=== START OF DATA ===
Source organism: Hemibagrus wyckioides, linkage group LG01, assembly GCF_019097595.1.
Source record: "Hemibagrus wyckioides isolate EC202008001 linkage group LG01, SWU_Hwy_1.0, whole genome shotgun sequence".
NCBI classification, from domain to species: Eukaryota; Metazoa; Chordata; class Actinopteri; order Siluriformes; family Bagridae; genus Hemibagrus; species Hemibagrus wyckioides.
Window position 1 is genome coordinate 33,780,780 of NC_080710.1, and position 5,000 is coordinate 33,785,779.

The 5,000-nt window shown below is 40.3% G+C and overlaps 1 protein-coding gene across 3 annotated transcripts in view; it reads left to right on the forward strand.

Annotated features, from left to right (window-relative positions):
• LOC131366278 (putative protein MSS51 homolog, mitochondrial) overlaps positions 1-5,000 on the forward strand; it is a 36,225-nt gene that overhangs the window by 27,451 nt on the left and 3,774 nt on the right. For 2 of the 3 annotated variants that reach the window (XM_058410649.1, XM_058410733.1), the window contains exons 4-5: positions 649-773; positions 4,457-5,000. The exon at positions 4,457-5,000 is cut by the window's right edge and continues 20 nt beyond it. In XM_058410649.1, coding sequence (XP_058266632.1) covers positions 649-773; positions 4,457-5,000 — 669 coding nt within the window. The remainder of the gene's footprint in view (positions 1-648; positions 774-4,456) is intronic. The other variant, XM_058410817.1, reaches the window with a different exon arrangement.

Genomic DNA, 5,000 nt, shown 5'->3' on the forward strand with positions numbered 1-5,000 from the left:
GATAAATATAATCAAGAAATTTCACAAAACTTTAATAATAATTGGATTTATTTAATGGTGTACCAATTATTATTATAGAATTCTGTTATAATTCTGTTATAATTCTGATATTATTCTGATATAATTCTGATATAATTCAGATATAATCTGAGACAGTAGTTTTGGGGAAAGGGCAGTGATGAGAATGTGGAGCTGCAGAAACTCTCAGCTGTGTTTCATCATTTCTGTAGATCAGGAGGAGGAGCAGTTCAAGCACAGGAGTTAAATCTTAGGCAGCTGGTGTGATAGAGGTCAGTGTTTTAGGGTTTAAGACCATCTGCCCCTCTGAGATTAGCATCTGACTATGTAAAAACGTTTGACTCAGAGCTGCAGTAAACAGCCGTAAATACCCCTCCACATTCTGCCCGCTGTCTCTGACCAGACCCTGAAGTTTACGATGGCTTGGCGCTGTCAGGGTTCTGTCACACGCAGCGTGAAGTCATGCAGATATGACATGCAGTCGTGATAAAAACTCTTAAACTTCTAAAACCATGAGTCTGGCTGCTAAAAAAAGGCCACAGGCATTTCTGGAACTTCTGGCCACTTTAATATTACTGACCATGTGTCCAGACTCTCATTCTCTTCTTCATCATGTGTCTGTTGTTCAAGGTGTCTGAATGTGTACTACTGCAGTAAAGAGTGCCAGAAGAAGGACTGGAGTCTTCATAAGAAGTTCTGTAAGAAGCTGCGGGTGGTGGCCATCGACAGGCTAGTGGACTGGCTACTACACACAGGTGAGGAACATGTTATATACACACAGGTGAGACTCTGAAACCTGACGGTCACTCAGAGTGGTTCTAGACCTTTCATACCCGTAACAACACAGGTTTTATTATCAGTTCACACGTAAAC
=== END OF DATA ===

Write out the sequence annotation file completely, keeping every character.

Source organism: Hemibagrus wyckioides, linkage group LG01, assembly GCF_019097595.1.
Source record: "Hemibagrus wyckioides isolate EC202008001 linkage group LG01, SWU_Hwy_1.0, whole genome shotgun sequence".
NCBI classification, from domain to species: Eukaryota; Metazoa; Chordata; class Actinopteri; order Siluriformes; family Bagridae; genus Hemibagrus; species Hemibagrus wyckioides.
Window position 1 is genome coordinate 33,780,780 of NC_080710.1, and position 5,000 is coordinate 33,785,779.

The 5,000-nt window shown below is 40.3% G+C and overlaps 1 protein-coding gene across 3 annotated transcripts in view; it reads left to right on the forward strand.

Annotated features, from left to right (window-relative positions):
• LOC131366278 (putative protein MSS51 homolog, mitochondrial) overlaps positions 1-5,000 on the forward strand; it is a 36,225-nt gene that overhangs the window by 27,451 nt on the left and 3,774 nt on the right. For 2 of the 3 annotated variants that reach the window (XM_058410649.1, XM_058410733.1), the window contains exons 4-5: positions 649-773; positions 4,457-5,000. The exon at positions 4,457-5,000 is cut by the window's right edge and continues 20 nt beyond it. In XM_058410649.1, coding sequence (XP_058266632.1) covers positions 649-773; positions 4,457-5,000 — 669 coding nt within the window. The remainder of the gene's footprint in view (positions 1-648; positions 774-4,456) is intronic. The other variant, XM_058410817.1, reaches the window with a different exon arrangement.

Genomic DNA, 5,000 nt, shown 5'->3' on the forward strand with positions numbered 1-5,000 from the left:
GATAAATATAATCAAGAAATTTCACAAAACTTTAATAATAATTGGATTTATTTAATGGTGTACCAATTATTATTATAGAATTCTGTTATAATTCTGTTATAATTCTGATATTATTCTGATATAATTCTGATATAATTCAGATATAATCTGAGACAGTAGTTTTGGGGAAAGGGCAGTGATGAGAATGTGGAGCTGCAGAAACTCTCAGCTGTGTTTCATCATTTCTGTAGATCAGGAGGAGGAGCAGTTCAAGCACAGGAGTTAAATCTTAGGCAGCTGGTGTGATAGAGGTCAGTGTTTTAGGGTTTAAGACCATCTGCCCCTCTGAGATTAGCATCTGACTATGTAAAAACGTTTGACTCAGAGCTGCAGTAAACAGCCGTAAATACCCCTCCACATTCTGCCCGCTGTCTCTGACCAGACCCTGAAGTTTACGATGGCTTGGCGCTGTCAGGGTTCTGTCACACGCAGCGTGAAGTCATGCAGATATGACATGCAGTCGTGATAAAAACTCTTAAACTTCTAAAACCATGAGTCTGGCTGCTAAAAAAAGGCCACAGGCATTTCTGGAACTTCTGGCCACTTTAATATTACTGACCATGTGTCCAGACTCTCATTCTCTTCTTCATCATGTGTCTGTTGTTCAAGGTGTCTGAATGTGTACTACTGCAGTAAAGAGTGCCAGAAGAAGGACTGGAGTCTTCATAAGAAGTTCTGTAAGAAGCTGCGGGTGGTGGCCATCGACAGGCTAGTGGACTGGCTACTACACACAGGTGAGGAACATGTTATATACACACAGGTGAGACTCTGAAACCTGACGGTCACTCAGAGTGGTTCTAGACCTTTCATACCCGTAACAACACAGGTTTTATTATCAGTTCACACGTAAAC